Sunday, March 27, 2011

White Cat - Holly Black

Title: White Cat (Book 1 in the Curse Workers series)
Author: Holly Black
Publisher: Margaret K. McElderry Books, 2010 (Hardcover)
Length: 310 pages
Genre: Young Adult; Fantasy
Started: March 24, 2011
Finished: March 27, 2011

From the inside cover:
Cassel comes from a family of curse workers — people who have the power to change your emotions, your memories, your luck, by the slightest touch of their hands. And since curse work is illegal, they're all mobsters, or con artists. Except for Cassel. He hasn't got the magic touch, so he's an outsider, the straight kid in a crooked family. You just have to ignore one small detail — he killed his best friend, Lila, three years ago.

Ever since, Cassel has carefully built up a façade of normalcy, blending into the crowd. But his façade starts crumbling when he starts sleepwalking, propelled into the night by terrifying dreams about a white cat that wants to tell him something. He's noticing other disturbing things, too, including the strange behavior of his two brothers. They are keeping secrets from him, caught up in a mysterious plot. As Cassel begins to suspect he's part of a huge con game, he also wonders what really happened to Lila. Could she still be alive? To find that out, Cassel will have to out-con the conmen.

Holly Black has created a gripping tale of mobsters and dark magic where a single touch can bring love — or death — and your dreams might be more real than your memories.

I'll warn you, I might be a little biased here because I'm not a big fan of Holly Black's writing style, but I wanted to give White Cat a read because I thought the premise sounded amazing.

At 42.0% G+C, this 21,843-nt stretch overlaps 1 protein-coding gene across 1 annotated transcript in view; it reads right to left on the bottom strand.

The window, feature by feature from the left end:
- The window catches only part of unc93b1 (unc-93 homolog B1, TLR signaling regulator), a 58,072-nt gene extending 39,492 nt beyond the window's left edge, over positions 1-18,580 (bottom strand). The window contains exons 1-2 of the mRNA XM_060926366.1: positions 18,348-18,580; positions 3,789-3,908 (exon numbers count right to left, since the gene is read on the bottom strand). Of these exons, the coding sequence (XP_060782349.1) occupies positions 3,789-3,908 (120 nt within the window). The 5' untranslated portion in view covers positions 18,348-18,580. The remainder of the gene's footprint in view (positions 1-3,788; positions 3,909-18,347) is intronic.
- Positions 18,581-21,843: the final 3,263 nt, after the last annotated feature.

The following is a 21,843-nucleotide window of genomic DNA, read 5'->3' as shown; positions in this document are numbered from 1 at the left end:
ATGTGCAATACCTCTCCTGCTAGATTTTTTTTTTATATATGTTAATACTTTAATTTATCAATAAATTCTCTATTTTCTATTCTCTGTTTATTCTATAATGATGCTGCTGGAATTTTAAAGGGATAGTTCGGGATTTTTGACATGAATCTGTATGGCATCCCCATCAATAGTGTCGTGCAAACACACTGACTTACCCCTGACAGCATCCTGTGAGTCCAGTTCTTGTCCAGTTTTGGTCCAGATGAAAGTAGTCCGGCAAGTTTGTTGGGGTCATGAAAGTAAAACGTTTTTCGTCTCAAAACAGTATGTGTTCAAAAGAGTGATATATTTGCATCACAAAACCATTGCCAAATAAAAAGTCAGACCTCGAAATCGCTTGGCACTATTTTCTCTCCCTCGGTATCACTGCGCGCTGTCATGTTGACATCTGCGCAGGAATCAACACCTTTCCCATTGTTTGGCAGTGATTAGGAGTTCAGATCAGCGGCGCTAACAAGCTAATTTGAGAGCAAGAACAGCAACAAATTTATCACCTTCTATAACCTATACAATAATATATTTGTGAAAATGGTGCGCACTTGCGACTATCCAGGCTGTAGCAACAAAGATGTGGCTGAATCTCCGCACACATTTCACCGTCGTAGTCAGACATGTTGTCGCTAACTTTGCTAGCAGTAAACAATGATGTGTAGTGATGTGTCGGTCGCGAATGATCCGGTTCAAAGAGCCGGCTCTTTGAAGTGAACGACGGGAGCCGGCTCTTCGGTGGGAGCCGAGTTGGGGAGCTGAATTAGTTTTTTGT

Cassel lives in a world where people called 'workers' can cast spells and curses by touching someone; they can make you fall in love with someone and surrender all your money, beat up another person, erase and manipulate memories, and even kill. As a result, workers are looked upon as criminals (curses are illegal), forming mobster-like crime families to survive. People wear gloves to protect themselves from a worker's touch, to the point where bare hands are almost obscene. Cassel's whole family of workers serves one of the big crime families, with his brothers deeply involved in illegal activities. Cassel isn't a worker, so he struggles with his status as an outcast and tries to fit into normal society. Plus there's the whole killing his friend thing that hangs over him, poor boy's got a complex. When Cassel notices his brothers' weird behaviours, he decides to investigate what he remembers about his past and uncovers some startling secrets.

This book really didn't do it for me, mainly because I honestly didn't care about Cassel. Sure, I liked the kid, but I didn't get the feeling like he was completely broken over Lila's death and his involvement, and didn't feel he was completely hard done by. I think if Cassel had be portrayed in a more sympathetic manner I'd have cared more. The other thing was that although I loved the world setup, there wasn't a lot of explanation given to how everything worked right away....I was kind of confused for the first few chapters. You do get the information in bits and pieces later on, but I personally would've liked it up front. The plot kept me interested, but it never really made me emotionally involved with the characters, so I only kept reading to see if my predications about the plot were right (they were).

It has a good plot with an excellent premise, but flat characters failed to make this a complete package for me. Fans of Holly Black will likely think differently, but that's just my opinion.

Thoughts on the cover:
I like how Cassel's eyes are obscured...that's pretty much it. The cover for the sequel, Red Glove, is a little more impressive.

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